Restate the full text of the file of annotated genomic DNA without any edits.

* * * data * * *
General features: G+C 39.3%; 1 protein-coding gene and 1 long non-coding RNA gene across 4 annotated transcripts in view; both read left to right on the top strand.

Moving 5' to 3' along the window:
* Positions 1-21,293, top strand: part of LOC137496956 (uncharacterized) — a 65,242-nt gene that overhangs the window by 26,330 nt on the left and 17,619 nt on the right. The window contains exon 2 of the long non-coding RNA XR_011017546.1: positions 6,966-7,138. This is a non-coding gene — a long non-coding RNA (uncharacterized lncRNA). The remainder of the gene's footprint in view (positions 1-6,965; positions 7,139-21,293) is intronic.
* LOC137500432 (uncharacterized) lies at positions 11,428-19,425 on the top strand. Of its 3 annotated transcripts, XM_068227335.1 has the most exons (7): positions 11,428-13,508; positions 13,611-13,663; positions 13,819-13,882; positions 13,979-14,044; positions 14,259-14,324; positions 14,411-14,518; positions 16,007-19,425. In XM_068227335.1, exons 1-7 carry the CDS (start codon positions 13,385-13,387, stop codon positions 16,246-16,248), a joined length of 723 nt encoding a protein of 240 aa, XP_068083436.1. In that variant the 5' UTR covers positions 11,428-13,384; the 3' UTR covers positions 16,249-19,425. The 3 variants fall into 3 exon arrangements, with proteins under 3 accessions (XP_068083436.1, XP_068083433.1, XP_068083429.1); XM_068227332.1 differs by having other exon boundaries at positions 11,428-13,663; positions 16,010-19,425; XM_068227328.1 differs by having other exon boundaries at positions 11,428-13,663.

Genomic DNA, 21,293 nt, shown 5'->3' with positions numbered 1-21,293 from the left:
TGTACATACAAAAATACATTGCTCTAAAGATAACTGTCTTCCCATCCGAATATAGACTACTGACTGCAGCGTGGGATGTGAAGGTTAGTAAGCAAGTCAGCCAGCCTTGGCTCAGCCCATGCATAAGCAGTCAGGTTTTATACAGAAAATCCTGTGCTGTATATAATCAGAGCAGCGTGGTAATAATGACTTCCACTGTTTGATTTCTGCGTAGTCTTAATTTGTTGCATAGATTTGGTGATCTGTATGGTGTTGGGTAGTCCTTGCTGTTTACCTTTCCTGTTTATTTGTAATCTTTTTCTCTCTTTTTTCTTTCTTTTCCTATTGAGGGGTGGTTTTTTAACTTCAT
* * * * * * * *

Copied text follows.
General features: G+C 39.3%; 1 protein-coding gene and 1 long non-coding RNA gene across 4 annotated transcripts in view; both read left to right on the top strand.

Moving 5' to 3' along the window:
* Positions 1-21,293, top strand: part of LOC137496956 (uncharacterized) — a 65,242-nt gene that overhangs the window by 26,330 nt on the left and 17,619 nt on the right. The window contains exon 2 of the long non-coding RNA XR_011017546.1: positions 6,966-7,138. This is a non-coding gene — a long non-coding RNA (uncharacterized lncRNA). The remainder of the gene's footprint in view (positions 1-6,965; positions 7,139-21,293) is intronic.
* LOC137500432 (uncharacterized) lies at positions 11,428-19,425 on the top strand. Of its 3 annotated transcripts, XM_068227335.1 has the most exons (7): positions 11,428-13,508; positions 13,611-13,663; positions 13,819-13,882; positions 13,979-14,044; positions 14,259-14,324; positions 14,411-14,518; positions 16,007-19,425. In XM_068227335.1, exons 1-7 carry the CDS (start codon positions 13,385-13,387, stop codon positions 16,246-16,248), a joined length of 723 nt encoding a protein of 240 aa, XP_068083436.1. In that variant the 5' UTR covers positions 11,428-13,384; the 3' UTR covers positions 16,249-19,425. The 3 variants fall into 3 exon arrangements, with proteins under 3 accessions (XP_068083436.1, XP_068083433.1, XP_068083429.1); XM_068227332.1 differs by having other exon boundaries at positions 11,428-13,663; positions 16,010-19,425; XM_068227328.1 differs by having other exon boundaries at positions 11,428-13,663.

Genomic DNA, 21,293 nt, shown 5'->3' with positions numbered 1-21,293 from the left:
TGTACATACAAAAATACATTGCTCTAAAGATAACTGTCTTCCCATCCGAATATAGACTACTGACTGCAGCGTGGGATGTGAAGGTTAGTAAGCAAGTCAGCCAGCCTTGGCTCAGCCCATGCATAAGCAGTCAGGTTTTATACAGAAAATCCTGTGCTGTATATAATCAGAGCAGCGTGGTAATAATGACTTCCACTGTTTGATTTCTGCGTAGTCTTAATTTGTTGCATAGATTTGGTGATCTGTATGGTGTTGGGTAGTCCTTGCTGTTTACCTTTCCTGTTTATTTGTAATCTTTTTCTCTCTTTTTTCTTTCTTTTCCTATTGAGGGGTGGTTTTTTAACTTCAT